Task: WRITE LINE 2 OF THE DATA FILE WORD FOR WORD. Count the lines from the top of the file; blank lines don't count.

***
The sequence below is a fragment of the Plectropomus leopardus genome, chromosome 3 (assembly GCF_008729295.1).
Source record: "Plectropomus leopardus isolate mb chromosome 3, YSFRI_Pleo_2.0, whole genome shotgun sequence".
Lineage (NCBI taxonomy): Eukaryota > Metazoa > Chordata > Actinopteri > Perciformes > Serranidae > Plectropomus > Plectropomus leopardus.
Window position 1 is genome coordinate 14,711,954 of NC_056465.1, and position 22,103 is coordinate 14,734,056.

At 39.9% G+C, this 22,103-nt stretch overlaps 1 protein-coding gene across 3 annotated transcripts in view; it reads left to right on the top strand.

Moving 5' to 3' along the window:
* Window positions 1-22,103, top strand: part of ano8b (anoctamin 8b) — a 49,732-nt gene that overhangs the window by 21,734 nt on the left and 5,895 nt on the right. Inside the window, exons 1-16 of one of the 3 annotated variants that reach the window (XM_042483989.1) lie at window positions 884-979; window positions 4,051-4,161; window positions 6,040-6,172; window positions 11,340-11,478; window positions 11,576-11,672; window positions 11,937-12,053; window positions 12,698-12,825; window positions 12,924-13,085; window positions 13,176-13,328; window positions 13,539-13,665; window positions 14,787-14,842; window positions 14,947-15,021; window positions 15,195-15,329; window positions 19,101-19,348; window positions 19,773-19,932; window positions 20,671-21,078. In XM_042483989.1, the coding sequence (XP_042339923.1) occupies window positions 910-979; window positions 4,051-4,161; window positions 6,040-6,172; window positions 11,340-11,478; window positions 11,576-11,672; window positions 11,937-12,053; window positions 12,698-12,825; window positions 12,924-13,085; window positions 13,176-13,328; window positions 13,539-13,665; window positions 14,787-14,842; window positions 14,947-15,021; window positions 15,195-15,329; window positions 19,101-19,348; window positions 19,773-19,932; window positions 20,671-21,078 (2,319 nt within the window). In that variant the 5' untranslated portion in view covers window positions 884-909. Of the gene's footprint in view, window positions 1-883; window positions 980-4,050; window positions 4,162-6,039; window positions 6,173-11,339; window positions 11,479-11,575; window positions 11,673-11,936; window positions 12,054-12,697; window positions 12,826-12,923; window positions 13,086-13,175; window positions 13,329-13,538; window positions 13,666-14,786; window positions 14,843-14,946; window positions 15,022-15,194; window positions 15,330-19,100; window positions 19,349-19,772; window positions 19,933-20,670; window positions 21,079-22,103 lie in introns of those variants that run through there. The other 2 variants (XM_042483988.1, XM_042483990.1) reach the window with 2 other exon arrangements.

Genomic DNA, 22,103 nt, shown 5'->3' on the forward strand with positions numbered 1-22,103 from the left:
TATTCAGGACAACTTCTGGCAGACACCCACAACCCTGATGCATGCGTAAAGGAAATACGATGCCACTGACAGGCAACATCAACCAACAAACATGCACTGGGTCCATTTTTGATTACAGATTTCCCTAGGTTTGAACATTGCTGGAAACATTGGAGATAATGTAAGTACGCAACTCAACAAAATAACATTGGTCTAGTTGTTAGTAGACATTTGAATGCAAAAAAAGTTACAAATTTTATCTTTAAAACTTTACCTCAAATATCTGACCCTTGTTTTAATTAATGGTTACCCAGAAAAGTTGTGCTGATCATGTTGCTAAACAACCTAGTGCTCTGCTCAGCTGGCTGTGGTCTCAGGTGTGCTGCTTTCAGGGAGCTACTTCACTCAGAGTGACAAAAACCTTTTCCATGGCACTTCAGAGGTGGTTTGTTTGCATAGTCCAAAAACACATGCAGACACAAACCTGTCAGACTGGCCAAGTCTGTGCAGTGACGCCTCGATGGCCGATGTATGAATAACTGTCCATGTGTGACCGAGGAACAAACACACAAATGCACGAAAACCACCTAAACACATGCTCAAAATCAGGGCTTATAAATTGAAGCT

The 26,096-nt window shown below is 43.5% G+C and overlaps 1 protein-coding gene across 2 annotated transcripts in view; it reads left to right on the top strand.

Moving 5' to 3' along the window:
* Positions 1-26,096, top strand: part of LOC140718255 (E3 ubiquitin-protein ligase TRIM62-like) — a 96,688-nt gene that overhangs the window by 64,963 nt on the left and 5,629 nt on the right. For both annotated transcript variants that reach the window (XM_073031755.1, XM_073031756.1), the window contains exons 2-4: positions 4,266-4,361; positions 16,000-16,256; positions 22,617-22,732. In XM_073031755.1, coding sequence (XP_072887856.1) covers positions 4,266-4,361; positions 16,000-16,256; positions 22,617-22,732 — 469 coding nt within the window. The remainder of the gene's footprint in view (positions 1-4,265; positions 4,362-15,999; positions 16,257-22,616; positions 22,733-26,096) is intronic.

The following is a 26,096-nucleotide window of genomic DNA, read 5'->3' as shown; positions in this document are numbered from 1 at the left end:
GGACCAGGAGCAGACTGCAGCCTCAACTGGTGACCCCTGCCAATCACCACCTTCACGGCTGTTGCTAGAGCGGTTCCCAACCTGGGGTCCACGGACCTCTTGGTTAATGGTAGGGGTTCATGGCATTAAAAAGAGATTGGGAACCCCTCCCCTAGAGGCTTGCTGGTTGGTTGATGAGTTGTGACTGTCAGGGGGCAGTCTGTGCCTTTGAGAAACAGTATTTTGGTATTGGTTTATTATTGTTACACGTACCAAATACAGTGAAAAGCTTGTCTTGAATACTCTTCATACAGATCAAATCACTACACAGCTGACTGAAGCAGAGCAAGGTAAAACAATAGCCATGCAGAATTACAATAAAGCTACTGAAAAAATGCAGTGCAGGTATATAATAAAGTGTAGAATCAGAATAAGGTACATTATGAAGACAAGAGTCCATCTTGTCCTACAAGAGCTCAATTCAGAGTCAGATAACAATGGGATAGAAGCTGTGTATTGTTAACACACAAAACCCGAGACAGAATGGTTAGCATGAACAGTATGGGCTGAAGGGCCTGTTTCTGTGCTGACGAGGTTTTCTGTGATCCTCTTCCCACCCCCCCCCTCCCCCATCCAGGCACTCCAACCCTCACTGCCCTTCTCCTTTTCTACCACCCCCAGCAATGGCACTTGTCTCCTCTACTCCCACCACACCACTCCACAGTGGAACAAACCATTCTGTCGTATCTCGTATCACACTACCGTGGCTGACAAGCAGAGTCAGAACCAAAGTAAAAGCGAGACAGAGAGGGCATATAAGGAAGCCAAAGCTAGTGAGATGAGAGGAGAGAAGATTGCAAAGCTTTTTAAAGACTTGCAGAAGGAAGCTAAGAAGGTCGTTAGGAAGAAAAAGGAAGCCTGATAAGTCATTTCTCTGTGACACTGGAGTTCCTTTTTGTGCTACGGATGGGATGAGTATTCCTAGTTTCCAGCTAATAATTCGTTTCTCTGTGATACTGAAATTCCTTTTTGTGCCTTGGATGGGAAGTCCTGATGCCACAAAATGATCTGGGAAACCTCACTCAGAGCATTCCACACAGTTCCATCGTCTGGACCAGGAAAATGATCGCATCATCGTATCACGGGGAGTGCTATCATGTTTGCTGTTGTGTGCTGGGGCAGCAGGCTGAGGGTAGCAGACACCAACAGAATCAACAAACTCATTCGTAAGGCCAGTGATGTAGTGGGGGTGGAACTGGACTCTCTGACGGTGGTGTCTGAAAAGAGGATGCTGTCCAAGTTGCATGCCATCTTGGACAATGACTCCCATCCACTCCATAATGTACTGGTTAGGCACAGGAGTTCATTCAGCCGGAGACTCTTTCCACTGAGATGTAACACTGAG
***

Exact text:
Source record: "Plectropomus leopardus isolate mb chromosome 3, YSFRI_Pleo_2.0, whole genome shotgun sequence".